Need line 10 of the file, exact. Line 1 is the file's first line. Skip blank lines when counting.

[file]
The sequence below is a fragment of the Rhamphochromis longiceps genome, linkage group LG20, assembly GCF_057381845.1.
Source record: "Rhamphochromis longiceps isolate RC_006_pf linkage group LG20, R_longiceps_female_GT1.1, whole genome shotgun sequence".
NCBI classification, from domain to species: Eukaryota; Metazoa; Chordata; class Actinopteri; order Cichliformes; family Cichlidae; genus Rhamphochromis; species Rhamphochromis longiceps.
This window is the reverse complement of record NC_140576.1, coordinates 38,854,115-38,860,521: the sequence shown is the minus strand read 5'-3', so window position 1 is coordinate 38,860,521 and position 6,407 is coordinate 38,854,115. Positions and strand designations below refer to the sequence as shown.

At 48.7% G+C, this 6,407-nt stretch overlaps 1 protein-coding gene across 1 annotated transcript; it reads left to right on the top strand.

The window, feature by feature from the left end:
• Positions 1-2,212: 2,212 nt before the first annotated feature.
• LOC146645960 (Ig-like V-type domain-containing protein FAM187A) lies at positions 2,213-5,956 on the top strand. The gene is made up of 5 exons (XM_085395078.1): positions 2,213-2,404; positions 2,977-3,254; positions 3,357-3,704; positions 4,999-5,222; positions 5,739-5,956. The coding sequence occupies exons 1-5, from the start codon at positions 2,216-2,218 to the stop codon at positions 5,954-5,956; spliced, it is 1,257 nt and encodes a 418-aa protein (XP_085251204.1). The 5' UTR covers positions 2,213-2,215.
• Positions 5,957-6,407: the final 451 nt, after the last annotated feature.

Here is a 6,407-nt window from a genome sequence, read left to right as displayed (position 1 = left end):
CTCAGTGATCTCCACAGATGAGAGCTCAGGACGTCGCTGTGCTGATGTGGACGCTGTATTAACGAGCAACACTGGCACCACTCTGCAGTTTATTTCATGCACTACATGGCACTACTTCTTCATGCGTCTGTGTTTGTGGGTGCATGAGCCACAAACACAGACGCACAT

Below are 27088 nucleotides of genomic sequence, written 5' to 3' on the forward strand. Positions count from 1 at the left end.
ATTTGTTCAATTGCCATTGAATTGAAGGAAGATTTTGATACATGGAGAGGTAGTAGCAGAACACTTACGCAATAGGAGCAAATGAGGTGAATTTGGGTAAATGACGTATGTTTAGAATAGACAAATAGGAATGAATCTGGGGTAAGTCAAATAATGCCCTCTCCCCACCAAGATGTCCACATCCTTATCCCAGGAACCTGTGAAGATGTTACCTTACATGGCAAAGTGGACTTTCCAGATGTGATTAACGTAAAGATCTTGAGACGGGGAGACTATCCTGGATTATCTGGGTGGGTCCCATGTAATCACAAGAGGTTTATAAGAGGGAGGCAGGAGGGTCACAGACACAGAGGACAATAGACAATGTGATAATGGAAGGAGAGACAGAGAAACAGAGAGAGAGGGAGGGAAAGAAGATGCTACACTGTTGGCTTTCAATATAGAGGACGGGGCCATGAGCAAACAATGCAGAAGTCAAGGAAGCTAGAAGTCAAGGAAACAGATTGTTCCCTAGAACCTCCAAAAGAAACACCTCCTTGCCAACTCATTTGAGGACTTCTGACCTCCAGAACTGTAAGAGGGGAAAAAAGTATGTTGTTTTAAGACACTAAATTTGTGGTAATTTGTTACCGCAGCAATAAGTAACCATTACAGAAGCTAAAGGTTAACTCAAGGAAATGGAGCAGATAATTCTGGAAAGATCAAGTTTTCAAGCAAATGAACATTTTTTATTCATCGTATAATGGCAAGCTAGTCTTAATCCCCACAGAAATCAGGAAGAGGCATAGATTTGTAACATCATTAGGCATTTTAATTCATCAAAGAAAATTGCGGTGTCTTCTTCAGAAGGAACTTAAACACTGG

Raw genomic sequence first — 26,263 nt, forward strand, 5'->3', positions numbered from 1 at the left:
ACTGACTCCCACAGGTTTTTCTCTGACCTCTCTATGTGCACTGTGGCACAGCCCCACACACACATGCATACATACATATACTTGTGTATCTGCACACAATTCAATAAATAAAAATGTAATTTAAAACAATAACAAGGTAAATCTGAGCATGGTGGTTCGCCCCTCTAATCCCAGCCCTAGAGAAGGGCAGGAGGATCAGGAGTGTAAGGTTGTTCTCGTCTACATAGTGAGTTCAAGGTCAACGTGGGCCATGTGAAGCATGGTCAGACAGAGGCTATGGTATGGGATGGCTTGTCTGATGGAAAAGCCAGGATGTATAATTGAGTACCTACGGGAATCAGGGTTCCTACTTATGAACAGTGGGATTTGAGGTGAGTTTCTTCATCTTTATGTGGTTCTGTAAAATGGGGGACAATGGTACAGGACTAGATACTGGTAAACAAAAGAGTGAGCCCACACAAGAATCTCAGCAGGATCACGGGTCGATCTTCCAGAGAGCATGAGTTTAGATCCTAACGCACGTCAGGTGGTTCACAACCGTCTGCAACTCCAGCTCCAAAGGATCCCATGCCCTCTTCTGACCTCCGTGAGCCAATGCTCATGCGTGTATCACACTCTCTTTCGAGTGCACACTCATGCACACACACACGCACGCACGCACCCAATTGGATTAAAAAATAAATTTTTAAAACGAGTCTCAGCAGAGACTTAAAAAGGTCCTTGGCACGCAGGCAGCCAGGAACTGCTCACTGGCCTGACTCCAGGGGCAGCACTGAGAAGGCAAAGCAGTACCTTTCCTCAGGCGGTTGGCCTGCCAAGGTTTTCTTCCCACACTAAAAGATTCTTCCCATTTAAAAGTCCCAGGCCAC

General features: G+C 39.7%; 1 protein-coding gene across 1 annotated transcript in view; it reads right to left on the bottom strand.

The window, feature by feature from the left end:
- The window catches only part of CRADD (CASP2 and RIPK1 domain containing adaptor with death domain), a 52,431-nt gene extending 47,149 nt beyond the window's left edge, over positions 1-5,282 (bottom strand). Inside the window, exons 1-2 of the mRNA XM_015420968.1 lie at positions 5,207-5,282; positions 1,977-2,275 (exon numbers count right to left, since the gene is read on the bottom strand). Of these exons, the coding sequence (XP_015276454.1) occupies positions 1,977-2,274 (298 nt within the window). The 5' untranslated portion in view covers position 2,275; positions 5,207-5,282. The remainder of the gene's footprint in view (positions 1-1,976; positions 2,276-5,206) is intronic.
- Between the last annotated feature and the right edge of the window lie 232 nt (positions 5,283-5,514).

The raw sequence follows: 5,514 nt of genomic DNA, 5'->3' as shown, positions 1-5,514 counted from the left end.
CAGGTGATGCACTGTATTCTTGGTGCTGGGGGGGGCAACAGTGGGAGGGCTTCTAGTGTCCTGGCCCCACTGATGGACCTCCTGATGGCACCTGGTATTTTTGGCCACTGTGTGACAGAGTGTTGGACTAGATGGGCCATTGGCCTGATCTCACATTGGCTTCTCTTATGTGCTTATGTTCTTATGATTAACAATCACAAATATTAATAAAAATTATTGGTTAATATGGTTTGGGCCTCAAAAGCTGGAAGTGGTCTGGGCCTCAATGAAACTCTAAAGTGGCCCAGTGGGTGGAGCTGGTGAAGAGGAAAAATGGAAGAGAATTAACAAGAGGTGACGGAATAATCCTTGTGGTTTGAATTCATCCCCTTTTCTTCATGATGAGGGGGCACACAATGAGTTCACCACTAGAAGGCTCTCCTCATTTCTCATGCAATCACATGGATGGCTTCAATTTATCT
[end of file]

Here is a 6,407-nt window from a genome sequence, read left to right as displayed (position 1 = left end):